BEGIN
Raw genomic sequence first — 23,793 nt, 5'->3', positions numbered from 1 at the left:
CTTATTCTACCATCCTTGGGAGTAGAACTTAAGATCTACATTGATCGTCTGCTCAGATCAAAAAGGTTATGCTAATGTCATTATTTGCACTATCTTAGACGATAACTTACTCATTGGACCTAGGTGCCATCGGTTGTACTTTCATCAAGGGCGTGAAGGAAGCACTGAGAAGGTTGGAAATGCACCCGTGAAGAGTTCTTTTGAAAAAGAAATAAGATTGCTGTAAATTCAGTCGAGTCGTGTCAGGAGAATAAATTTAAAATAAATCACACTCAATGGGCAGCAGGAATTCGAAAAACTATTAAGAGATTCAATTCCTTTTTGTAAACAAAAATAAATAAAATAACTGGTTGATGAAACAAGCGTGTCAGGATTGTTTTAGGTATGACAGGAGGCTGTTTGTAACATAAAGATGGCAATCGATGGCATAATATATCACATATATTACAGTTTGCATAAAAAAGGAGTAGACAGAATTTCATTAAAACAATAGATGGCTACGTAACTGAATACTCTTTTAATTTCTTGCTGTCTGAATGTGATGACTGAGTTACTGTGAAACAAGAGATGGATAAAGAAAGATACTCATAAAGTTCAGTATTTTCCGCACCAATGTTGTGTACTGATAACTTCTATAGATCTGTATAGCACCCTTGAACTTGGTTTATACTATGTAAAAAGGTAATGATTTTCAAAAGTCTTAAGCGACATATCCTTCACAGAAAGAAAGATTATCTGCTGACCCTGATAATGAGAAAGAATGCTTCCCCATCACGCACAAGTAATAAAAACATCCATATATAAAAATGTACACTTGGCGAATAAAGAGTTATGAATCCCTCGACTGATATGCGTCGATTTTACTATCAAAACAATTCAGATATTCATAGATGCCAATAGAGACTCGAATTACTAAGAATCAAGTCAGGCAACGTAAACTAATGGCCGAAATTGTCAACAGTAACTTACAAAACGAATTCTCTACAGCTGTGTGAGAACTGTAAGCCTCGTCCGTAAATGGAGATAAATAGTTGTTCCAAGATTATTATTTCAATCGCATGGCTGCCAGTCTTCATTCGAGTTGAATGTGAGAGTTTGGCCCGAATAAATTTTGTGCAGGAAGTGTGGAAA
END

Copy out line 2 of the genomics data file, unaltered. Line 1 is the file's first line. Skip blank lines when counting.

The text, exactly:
CTTATTCTACCATCCTTGGGAGTAGAACTTAAGATCTACATTGATCGTCTGCTCAGATCAAAAAGGTTATGCTAATGTCATTATTTGCACTATCTTAGACGATAACTTACTCATTGGACCTAGGTGCCATCGGTTGTACTTTCATCAAGGGCGTGAAGGAAGCACTGAGAAGGTTGGAAATGCACCCGTGAAGAGTTCTTTTGAAAAAGAAATAAGATTGCTGTAAATTCAGTCGAGTCGTGTCAGGAGAATAAATTTAAAATAAATCACACTCAATGGGCAGCAGGAATTCGAAAAACTATTAAGAGATTCAATTCCTTTTTGTAAACAAAAATAAATAAAATAACTGGTTGATGAAACAAGCGTGTCAGGATTGTTTTAGGTATGACAGGAGGCTGTTTGTAACATAAAGATGGCAATCGATGGCATAATATATCACATATATTACAGTTTGCATAAAAAAGGAGTAGACAGAATTTCATTAAAACAATAGATGGCTACGTAACTGAATACTCTTTTAATTTCTTGCTGTCTGAATGTGATGACTGAGTTACTGTGAAACAAGAGATGGATAAAGAAAGATACTCATAAAGTTCAGTATTTTCCGCACCAATGTTGTGTACTGATAACTTCTATAGATCTGTATAGCACCCTTGAACTTGGTTTATACTATGTAAAAAGGTAATGATTTTCAAAAGTCTTAAGCGACATATCCTTCACAGAAAGAAAGATTATCTGCTGACCCTGATAATGAGAAAGAATGCTTCCCCATCACGCACAAGTAATAAAAACATCCATATATAAAAATGTACACTTGGCGAATAAAGAGTTATGAATCCCTCGACTGATATGCGTCGATTTTACTATCAAAACAATTCAGATATTCATAGATGCCAATAGAGACTCGAATTACTAAGAATCAAGTCAGGCAACGTAAACTAATGGCCGAAATTGTCAACAGTAACTTACAAAACGAATTCTCTACAGCTGTGTGAGAACTGTAAGCCTCGTCCGTAAATGGAGATAAATAGTTGTTCCAAGATTATTATTTCAATCGCATGGCTGCCAGTCTTCATTCGAGTTGAATGTGAGAGTTTGGCCCGAATAAATTTTGTGCAGGAAGTGTGGAAA